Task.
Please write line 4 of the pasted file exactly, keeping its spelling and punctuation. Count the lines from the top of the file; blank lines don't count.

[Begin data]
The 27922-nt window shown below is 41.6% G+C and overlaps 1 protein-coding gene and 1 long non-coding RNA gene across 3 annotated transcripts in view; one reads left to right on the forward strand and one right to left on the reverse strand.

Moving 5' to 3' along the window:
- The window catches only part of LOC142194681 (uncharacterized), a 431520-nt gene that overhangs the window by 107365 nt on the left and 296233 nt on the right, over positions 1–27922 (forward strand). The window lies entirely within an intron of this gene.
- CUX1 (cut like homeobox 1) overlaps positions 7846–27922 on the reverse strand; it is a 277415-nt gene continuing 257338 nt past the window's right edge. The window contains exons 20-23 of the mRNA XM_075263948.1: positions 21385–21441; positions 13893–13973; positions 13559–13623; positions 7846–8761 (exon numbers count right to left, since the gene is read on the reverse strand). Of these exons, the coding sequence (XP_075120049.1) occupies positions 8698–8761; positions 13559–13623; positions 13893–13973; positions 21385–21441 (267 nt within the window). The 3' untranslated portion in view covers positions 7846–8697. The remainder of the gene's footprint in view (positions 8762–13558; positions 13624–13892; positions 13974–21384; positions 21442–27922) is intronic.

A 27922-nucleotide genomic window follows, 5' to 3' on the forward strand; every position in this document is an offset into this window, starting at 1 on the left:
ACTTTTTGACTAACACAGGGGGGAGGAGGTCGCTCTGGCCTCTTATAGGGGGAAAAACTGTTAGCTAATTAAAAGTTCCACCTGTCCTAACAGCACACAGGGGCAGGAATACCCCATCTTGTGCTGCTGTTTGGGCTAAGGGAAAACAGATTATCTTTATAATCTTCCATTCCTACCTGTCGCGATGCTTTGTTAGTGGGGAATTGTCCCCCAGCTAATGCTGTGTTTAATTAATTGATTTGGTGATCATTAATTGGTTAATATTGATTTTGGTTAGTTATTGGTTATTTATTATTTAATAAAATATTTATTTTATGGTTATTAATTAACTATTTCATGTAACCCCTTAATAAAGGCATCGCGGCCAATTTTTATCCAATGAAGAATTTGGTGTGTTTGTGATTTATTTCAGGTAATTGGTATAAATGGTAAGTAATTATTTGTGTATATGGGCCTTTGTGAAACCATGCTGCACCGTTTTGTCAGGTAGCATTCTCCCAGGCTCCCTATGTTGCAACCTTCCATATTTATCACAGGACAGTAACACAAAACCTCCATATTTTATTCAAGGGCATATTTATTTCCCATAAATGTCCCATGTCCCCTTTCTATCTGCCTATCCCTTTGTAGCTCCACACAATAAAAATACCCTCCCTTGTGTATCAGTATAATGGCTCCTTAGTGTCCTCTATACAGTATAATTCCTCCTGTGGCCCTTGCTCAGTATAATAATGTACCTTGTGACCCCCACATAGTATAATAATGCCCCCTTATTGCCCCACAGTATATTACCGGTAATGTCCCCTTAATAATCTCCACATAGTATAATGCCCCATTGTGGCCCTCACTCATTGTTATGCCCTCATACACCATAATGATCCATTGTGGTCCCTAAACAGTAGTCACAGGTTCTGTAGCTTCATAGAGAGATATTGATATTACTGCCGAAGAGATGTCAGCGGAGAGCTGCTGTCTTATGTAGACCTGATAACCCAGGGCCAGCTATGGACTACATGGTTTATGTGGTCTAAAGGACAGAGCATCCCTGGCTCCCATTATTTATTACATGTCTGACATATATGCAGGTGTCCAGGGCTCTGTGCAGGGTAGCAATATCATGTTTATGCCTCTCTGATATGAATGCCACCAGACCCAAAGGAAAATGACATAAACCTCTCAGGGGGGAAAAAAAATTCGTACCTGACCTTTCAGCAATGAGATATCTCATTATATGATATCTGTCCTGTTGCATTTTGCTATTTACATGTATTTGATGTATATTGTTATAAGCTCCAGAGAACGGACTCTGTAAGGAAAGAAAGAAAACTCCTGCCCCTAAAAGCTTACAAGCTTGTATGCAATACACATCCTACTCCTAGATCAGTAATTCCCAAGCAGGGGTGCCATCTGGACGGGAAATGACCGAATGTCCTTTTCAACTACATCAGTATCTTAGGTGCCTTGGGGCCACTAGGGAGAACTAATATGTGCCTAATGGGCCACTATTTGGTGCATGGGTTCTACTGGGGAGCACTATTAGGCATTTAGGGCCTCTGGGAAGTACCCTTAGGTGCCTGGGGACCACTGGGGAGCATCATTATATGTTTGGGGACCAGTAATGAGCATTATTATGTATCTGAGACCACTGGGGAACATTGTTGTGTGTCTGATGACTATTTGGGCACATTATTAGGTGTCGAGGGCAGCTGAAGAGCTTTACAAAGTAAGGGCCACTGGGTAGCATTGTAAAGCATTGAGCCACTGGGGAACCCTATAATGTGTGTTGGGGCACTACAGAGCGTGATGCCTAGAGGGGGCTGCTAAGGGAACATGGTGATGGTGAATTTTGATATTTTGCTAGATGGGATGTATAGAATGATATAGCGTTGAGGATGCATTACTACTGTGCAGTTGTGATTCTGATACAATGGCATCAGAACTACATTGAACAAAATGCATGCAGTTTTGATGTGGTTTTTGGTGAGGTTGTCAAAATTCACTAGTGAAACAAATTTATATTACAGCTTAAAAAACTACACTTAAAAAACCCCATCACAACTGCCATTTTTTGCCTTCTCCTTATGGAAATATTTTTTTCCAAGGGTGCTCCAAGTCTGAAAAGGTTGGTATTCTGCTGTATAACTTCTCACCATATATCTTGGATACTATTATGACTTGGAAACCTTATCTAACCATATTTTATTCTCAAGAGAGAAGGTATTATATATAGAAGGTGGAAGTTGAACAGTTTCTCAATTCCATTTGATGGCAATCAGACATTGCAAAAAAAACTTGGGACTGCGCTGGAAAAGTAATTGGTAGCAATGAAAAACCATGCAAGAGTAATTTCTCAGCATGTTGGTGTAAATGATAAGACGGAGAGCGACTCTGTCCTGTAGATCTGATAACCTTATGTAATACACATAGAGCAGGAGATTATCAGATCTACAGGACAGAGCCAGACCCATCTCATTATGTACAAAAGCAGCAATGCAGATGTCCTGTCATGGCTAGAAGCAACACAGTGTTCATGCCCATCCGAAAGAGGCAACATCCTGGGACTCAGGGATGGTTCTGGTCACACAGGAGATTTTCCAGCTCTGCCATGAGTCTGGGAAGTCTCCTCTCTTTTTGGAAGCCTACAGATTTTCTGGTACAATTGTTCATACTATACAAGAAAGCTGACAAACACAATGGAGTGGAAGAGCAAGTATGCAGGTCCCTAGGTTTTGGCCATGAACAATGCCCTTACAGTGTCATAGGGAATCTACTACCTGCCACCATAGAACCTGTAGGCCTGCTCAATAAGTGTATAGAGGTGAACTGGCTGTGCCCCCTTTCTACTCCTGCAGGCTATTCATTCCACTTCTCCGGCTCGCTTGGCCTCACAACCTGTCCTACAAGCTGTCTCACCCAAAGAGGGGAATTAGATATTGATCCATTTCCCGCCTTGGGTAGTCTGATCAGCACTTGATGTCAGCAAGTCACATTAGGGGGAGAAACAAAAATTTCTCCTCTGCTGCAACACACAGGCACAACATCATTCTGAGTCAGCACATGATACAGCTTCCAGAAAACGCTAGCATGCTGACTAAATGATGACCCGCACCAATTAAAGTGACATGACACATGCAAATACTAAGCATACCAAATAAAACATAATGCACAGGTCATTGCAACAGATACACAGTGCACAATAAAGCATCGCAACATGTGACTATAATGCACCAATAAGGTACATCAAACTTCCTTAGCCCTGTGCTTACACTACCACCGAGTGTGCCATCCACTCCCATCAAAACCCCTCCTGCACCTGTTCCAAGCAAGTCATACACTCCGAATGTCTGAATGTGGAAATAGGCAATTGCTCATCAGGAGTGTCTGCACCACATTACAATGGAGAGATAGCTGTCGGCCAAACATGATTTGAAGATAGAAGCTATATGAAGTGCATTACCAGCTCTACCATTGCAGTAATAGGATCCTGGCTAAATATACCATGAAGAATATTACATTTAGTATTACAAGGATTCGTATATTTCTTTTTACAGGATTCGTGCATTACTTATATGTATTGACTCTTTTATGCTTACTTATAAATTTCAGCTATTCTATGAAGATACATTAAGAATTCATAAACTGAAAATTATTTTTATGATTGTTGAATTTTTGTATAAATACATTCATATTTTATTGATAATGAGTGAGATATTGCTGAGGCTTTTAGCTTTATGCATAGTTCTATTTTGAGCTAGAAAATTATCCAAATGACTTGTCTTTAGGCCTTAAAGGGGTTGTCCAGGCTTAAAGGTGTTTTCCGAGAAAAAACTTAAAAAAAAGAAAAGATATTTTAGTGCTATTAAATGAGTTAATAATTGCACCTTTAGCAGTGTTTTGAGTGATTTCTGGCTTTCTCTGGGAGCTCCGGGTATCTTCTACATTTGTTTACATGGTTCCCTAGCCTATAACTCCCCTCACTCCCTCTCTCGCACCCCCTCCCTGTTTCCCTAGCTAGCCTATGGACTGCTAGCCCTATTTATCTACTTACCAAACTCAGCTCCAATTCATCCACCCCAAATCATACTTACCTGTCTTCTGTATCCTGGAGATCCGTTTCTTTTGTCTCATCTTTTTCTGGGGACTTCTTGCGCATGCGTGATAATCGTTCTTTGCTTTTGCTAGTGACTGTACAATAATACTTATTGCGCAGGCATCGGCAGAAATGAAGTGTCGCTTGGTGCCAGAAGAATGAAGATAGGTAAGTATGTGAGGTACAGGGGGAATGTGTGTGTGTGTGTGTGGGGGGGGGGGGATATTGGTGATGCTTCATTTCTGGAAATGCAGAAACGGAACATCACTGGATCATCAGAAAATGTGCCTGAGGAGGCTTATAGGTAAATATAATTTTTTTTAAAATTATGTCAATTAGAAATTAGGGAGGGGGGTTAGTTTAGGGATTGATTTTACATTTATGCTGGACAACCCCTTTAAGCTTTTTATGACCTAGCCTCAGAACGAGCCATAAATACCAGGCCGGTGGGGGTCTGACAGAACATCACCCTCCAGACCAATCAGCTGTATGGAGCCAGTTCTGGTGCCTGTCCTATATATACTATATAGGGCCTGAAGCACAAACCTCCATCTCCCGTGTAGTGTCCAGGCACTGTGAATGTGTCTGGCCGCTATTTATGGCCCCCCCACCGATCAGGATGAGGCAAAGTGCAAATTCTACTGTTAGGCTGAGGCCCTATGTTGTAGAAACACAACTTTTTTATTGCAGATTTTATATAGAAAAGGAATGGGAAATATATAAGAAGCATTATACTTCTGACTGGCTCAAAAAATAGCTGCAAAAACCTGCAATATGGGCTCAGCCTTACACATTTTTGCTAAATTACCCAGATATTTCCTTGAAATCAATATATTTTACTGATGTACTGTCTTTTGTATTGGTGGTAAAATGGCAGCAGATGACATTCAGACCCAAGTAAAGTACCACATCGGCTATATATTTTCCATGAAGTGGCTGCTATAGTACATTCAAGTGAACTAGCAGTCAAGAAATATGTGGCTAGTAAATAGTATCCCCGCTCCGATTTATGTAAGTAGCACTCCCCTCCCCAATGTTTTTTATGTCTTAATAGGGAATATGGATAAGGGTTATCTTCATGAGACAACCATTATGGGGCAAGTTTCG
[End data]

- CUX1 (cut like homeobox 1) overlaps positions 7846–27922 on the reverse strand; it is a 277415-nt gene continuing 257338 nt past the window's right edge. The window contains exons 20-23 of the mRNA XM_075263948.1: positions 21385–21441; positions 13893–13973; positions 13559–13623; positions 7846–8761 (exon numbers count right to left, since the gene is read on the reverse strand). Of these exons, the coding sequence (XP_075120049.1) occupies positions 8698–8761; positions 13559–13623; positions 13893–13973; positions 21385–21441 (267 nt within the window). The 3' untranslated portion in view covers positions 7846–8697. The remainder of the gene's footprint in view (positions 8762–13558; positions 13624–13892; positions 13974–21384; positions 21442–27922) is intronic.